I watched the movie Becket over the holiday weekend and it wasn't bad. The acting was quite good (no surprise, given the actors) and was probably quite a legitimate nomination for Best Actor for both the leading men and a Best Supporting nod for Gielgud. Though, in passing, let me ask those who have seen more of Peter O'Toole's movies than I, do all of his character seem that...ah, light in the loafers? I think the only other role I've seen him in is that of Lawrence of Arabia, so... Though now I come to look at his list of credits, apparently he was in Troy (I don't remember much of that movie, thankfully) and did a voice in Ratatouille.

The disappointing thing about Becket to me is the way the writer/director/producer/whoever felt the need to switch up the story to make it more interesting. Apparently someone thought Becket would be more interesting if he was a man who lacked morals and then found them in his role as Archbishop instead of being someone who already had a firm grasp and found that his application of them in a new role made it impossible to continue in the good graces of his friend and king. Becket would have been just as interesting as a man walking a careful balance between his conscience and loyalty to his friend who was thrown off by his friend's belief that, when push came to shove, he would choose friendship and patriotism before morality and God.

So how is he like Moses? Well, this change is like that in The Ten Commandments, where Moses starts out of Egypt to escape a murder rap and to discover why it is that slavery exists and to start a sort of ancient Underground Railroad. He ends up freeing his people sure, and it was God what told him to do it, but he's motivated more by a righteous anger against slavery than anything else. In both cases, the moral point is watered down and/or lost in an attempt to make the character more relevant, dare I say?

Tuesday, September 02, 2008

Terror, indeed.

I'm warning you now, you will not be able to unread this. This is the sort of thing that will stay with you always.

This post explains why I will never support any sort of compromise with Muslim terrorists.

And this post explains why I think the term "moderate Muslim" is a contradiction in terms. All Muslims, for whom their religion is more than a cultural identity, see the rest of the world as an enemy to eventually be conquered. That it is possible to view the monster described in the first post as a hero tells me all I need to know about Islam; depravity most vile.

Monday, September 01, 2008

Mysteries of the internet

The internet is full of the oddest things. Okay, so that's not an original insight. Hear me out though.

Quite a while ago, I had a conversation with my father about someone (I don't think it was my father, necessarily) who was of the opinion that Tennessee Ernie Ford was the greatest male vocalist of living memory. Now, this seemed a bit odd to my ears. I'd heard a recording, when I was very little, of him singing 16 Tons, and I didn't find it enthralling. However, I was thinking about it today and found a copy of the song on YouTube. I don't know that I'm going to fall into the same opinion without any quibbles, but I can certainly see where this unknown reverer of Mr Ford was coming from. He's pretty fantastic.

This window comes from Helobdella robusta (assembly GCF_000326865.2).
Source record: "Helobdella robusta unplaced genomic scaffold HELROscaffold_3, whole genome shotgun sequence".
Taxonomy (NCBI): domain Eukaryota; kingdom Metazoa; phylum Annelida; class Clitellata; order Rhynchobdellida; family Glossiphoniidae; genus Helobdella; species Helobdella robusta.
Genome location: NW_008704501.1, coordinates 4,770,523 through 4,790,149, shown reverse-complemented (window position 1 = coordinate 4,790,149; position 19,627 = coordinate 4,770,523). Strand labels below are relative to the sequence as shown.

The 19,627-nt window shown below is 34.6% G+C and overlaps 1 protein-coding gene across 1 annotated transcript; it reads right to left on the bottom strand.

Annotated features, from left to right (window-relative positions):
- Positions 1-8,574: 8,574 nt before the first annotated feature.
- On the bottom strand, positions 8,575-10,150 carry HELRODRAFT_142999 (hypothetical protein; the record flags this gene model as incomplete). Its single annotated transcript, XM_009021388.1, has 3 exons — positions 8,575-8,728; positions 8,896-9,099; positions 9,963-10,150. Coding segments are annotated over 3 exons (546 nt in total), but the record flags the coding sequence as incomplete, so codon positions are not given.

This got me thinking about the odd juxtapositions of the internet. YouTube has things like this adjacent (in some sense) to the most moronic videos of people driving their trucks into telephone poles, flaunting their, ahem, physical attributes, etc.

And that's not all. We all have some inkling of the depths to which the seamier sides of the internet descend; one can get awfully odd results on what seem to be the most innocuous of internet searches. But it is also possible to read the greatest works of literature civilisation has produced, see reproductions of the greatest art, communicate with people around the globe and (on occasion) have reasoned debates about topics of great moment or very narrow interest on the very same internet.

Again, nothing that any of you haven't thought about before; it was just brought home to me listening to the mellifluous voice of Mr Ford.

New template!

It's only been four years or so since I picked a new template. I liked Scribe, but I don't like playing with code (and I'm not at all good at it!) and I wanted something a bit different in layout. I'd have liked to be able to just tweak Scribe to get what I wanted, but I took the easy way out and just got a new template.

Is Australia really part of the Anglosphere?

A blog post casts doubt on that contention. The evidence is this "sentence":
I think congratulations is due because online many online or electronically delivered ezines the magazine has not run out of steam and each issue is definitely still maintains the high standard it initially commenced with.
Judge for yourself, but I'm pretty sure that's not actually English. Via a friend of mine who wishes to remain anonymous.